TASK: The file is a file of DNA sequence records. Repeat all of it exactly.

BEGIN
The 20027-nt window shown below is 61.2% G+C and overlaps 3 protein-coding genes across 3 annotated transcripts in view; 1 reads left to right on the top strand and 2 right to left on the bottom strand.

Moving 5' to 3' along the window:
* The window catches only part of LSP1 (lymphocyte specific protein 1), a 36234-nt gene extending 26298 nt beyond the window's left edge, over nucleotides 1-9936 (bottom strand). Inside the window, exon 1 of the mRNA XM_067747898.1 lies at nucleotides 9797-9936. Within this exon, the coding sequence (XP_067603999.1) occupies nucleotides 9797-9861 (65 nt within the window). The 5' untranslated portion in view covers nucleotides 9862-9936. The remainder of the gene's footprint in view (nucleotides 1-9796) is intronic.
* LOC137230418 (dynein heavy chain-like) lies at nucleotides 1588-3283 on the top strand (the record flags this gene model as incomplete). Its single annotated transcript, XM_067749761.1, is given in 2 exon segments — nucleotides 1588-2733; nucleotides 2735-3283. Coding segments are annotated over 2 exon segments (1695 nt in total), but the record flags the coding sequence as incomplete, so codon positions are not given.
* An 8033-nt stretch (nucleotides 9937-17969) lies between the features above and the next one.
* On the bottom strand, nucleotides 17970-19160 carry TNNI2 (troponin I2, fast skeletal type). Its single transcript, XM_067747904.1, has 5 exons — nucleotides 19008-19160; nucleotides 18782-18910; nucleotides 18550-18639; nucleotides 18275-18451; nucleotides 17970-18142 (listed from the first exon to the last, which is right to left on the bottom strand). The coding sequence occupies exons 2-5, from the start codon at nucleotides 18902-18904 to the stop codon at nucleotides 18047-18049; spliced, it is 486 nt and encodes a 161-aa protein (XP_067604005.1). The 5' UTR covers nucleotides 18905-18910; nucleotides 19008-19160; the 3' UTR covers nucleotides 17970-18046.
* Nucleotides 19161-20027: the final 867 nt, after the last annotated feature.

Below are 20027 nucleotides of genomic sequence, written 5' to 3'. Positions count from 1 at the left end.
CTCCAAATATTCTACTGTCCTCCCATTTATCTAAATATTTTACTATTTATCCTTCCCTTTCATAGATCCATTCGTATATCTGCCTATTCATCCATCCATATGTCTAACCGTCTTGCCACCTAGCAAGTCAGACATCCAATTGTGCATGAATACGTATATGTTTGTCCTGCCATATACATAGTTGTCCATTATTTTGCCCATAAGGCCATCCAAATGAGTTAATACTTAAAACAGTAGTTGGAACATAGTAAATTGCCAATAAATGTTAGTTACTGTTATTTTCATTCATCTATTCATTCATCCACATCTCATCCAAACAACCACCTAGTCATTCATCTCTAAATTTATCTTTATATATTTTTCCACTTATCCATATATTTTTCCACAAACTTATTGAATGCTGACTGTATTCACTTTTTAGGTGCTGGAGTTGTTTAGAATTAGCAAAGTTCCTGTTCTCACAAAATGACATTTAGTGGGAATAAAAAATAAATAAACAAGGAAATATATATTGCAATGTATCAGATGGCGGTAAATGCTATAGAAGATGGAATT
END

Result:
The 20027-nt window shown below is 61.2% G+C and overlaps 3 protein-coding genes across 3 annotated transcripts in view; 1 reads left to right on the top strand and 2 right to left on the bottom strand.

Moving 5' to 3' along the window:
* The window catches only part of LSP1 (lymphocyte specific protein 1), a 36234-nt gene extending 26298 nt beyond the window's left edge, over nucleotides 1-9936 (bottom strand). Inside the window, exon 1 of the mRNA XM_067747898.1 lies at nucleotides 9797-9936. Within this exon, the coding sequence (XP_067603999.1) occupies nucleotides 9797-9861 (65 nt within the window). The 5' untranslated portion in view covers nucleotides 9862-9936. The remainder of the gene's footprint in view (nucleotides 1-9796) is intronic.
* LOC137230418 (dynein heavy chain-like) lies at nucleotides 1588-3283 on the top strand (the record flags this gene model as incomplete). Its single annotated transcript, XM_067749761.1, is given in 2 exon segments — nucleotides 1588-2733; nucleotides 2735-3283. Coding segments are annotated over 2 exon segments (1695 nt in total), but the record flags the coding sequence as incomplete, so codon positions are not given.
* An 8033-nt stretch (nucleotides 9937-17969) lies between the features above and the next one.
* On the bottom strand, nucleotides 17970-19160 carry TNNI2 (troponin I2, fast skeletal type). Its single transcript, XM_067747904.1, has 5 exons — nucleotides 19008-19160; nucleotides 18782-18910; nucleotides 18550-18639; nucleotides 18275-18451; nucleotides 17970-18142 (listed from the first exon to the last, which is right to left on the bottom strand). The coding sequence occupies exons 2-5, from the start codon at nucleotides 18902-18904 to the stop codon at nucleotides 18047-18049; spliced, it is 486 nt and encodes a 161-aa protein (XP_067604005.1). The 5' UTR covers nucleotides 18905-18910; nucleotides 19008-19160; the 3' UTR covers nucleotides 17970-18046.
* Nucleotides 19161-20027: the final 867 nt, after the last annotated feature.

Below are 20027 nucleotides of genomic sequence, written 5' to 3'. Positions count from 1 at the left end.
CTCCAAATATTCTACTGTCCTCCCATTTATCTAAATATTTTACTATTTATCCTTCCCTTTCATAGATCCATTCGTATATCTGCCTATTCATCCATCCATATGTCTAACCGTCTTGCCACCTAGCAAGTCAGACATCCAATTGTGCATGAATACGTATATGTTTGTCCTGCCATATACATAGTTGTCCATTATTTTGCCCATAAGGCCATCCAAATGAGTTAATACTTAAAACAGTAGTTGGAACATAGTAAATTGCCAATAAATGTTAGTTACTGTTATTTTCATTCATCTATTCATTCATCCACATCTCATCCAAACAACCACCTAGTCATTCATCTCTAAATTTATCTTTATATATTTTTCCACTTATCCATATATTTTTCCACAAACTTATTGAATGCTGACTGTATTCACTTTTTAGGTGCTGGAGTTGTTTAGAATTAGCAAAGTTCCTGTTCTCACAAAATGACATTTAGTGGGAATAAAAAATAAATAAACAAGGAAATATATATTGCAATGTATCAGATGGCGGTAAATGCTATAGAAGATGGAATT